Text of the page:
Angel Warner, an employee at a Rite Aid distribution center, sat next to me recently in a congressional briefing room and described what happened when she and her fellow workers tried to form a union in their California workplace. She talked about the surveillance, constant threats and harassment they endured; how she and other workers were repeatedly taken aside and interrogated, one on one, about how they planned to vote; how two co-workers were fired; and how the rest lived in fear that any day they, too, might get a pink slip. The union filed numerous charges of unfair labor practices and eventually won the organizing election. But three years after the campaign began, Warner and her fellow Rite Aid workers still don’t have a contract.
Like most U.S. companies, Rite Aid takes full advantage of current labor law to try to keep workers from exercising their full rights to organize and collectively bargain under the National Labor Relations Act. Far from an aberration, such behavior by U.S. companies during union organizing campaigns has become routine, and our nation’s labor laws neither protect workers’ rights nor provide disincentives for employers to stop disregarding those rights.
Late last month I published a study, “No Holds Barred,” that was presented at the hearing at which Angel spoke. I looked at a random sample of more than 1,000 union elections over a five-year period to determine the parameters of employer behavior during union representation elections in the private sector and the limitations of the labor law system established to regulate that behavior.
In 34 percent of the elections I studied, companies fired employees for union activity. In 57 percent of elections, employers threatened to shut down all or part of their facilities, and in 47 percent, employers threatened to cut wages and benefits.
In 63 percent of campaigns, supervisors met with workers one on one and interrogated them about their union activity or whether they or others were supporting the union. In 54 percent of the elections, supervisors used these one-on-ones to threaten individual workers.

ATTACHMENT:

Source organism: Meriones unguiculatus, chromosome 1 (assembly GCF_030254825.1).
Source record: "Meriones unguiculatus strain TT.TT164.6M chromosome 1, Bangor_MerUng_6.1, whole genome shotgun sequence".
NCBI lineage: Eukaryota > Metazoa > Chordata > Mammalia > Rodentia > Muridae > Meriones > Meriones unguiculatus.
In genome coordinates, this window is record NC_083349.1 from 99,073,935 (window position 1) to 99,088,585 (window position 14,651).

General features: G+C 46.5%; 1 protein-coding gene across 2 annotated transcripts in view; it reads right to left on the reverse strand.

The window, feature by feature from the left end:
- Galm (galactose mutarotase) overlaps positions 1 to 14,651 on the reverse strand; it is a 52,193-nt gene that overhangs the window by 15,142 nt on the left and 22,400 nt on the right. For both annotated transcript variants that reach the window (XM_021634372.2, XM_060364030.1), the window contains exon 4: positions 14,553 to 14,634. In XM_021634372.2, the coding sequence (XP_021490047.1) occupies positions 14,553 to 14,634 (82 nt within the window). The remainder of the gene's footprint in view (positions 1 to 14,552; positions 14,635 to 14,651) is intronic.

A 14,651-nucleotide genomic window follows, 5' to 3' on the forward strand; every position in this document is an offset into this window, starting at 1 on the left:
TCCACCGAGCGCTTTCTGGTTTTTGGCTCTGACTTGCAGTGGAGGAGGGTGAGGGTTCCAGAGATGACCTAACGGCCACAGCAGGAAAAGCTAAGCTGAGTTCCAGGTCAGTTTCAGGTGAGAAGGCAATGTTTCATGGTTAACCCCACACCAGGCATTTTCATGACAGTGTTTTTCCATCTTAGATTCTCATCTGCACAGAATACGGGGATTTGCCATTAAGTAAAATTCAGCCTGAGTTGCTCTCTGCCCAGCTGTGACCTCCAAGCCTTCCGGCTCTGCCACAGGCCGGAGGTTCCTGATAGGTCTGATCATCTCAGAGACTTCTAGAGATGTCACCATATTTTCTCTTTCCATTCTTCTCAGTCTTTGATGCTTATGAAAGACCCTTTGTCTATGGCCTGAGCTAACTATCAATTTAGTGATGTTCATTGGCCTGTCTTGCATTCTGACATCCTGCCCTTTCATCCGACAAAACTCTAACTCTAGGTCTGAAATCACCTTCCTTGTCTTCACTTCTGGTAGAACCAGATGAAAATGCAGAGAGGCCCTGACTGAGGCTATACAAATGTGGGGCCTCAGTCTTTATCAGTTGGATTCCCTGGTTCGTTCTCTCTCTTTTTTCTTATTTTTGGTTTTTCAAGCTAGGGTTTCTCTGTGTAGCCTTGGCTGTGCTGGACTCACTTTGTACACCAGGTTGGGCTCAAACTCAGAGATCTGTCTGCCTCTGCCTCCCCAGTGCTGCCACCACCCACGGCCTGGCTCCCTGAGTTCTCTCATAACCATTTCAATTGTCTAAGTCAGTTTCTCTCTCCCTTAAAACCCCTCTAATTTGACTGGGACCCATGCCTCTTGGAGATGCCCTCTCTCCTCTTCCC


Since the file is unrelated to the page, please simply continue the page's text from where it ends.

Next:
The bottom line is that there has been a steady decline of workers’ rights in the past several decades. Colleagues and I have examined this issue in a series of studies over the past two decades. My new data show that employers are more than twice as likely as they were in the 1990’s to use 10 or more tactics – including threats and firings – to thwart workers’ organizing efforts, and they are more likely to use more punitive and aggressive tactics such as interrogations, discharges and threats of plant closings, while shifting away from softer tactics such as social events, promises of improvement and employee involvement programs.
For the vast majority of workers who want to join unions today, the right to organize and bargain collectively – free from coercion, intimidation and retaliation – is at best a promise indefinitely deferred. In election campaigns overseen by the National Labor Relations Board, it is now standard practice for companies to subject workers to threats, interrogation, harassment, surveillance and retaliation for union activity.
The failure of the system to defend workers’ rights in a timely manner multiplies the obstacles workers face when seeking union representation, creating delays that favor employers. Employers appeal a high percentage of the cases to the NLRB, and in the most egregious instances, the employer can count on a final decision being held up by three to five years.
FIRST CONTRACTS ARE KEY
A key aspect of proposed labor law reform, the Employee Free Choice Act, concerns revisions to the rules surrounding arbitration of the first contract. My findings show that this provision may be among the most crucial of the legislation. Fifty-two percent of workers who form a union are still without a contract a year after they win an election, I found, and 37 percent remain without a contract two years after the election. For employers, labor law provides yet another means to indefinitely delay unionization.
It doesn’t have to be this way. My survey data from the public sector portray an atmosphere in which workers may organize free from the kind of coercion, intimidation and retaliation that so taints the election process in the private sector. Most of the states in the public- sector sample have laws allowing workers to choose a union through card check or voluntary recognition. And more than a third of public-sector workers in the United States are members of unions.
Unless Congress passes serious labor law reform with real penalties, only a small fraction of the workers who seek union representation will succeed. If recent trends continue, there will no longer be a functioning legal mechanism to effectively protect the right of private- sector workers to organize and collectively bargain. Our country cannot afford to make workers defer their rights and aspirations for union representation any longer.
Kate Bronfenbrenner is director of labor education research at Cornell University’s School of Industrial and Labor Relations. This article originally appeared in the June 3 issue of the Washington Post and is reprinted here with the author’s permission.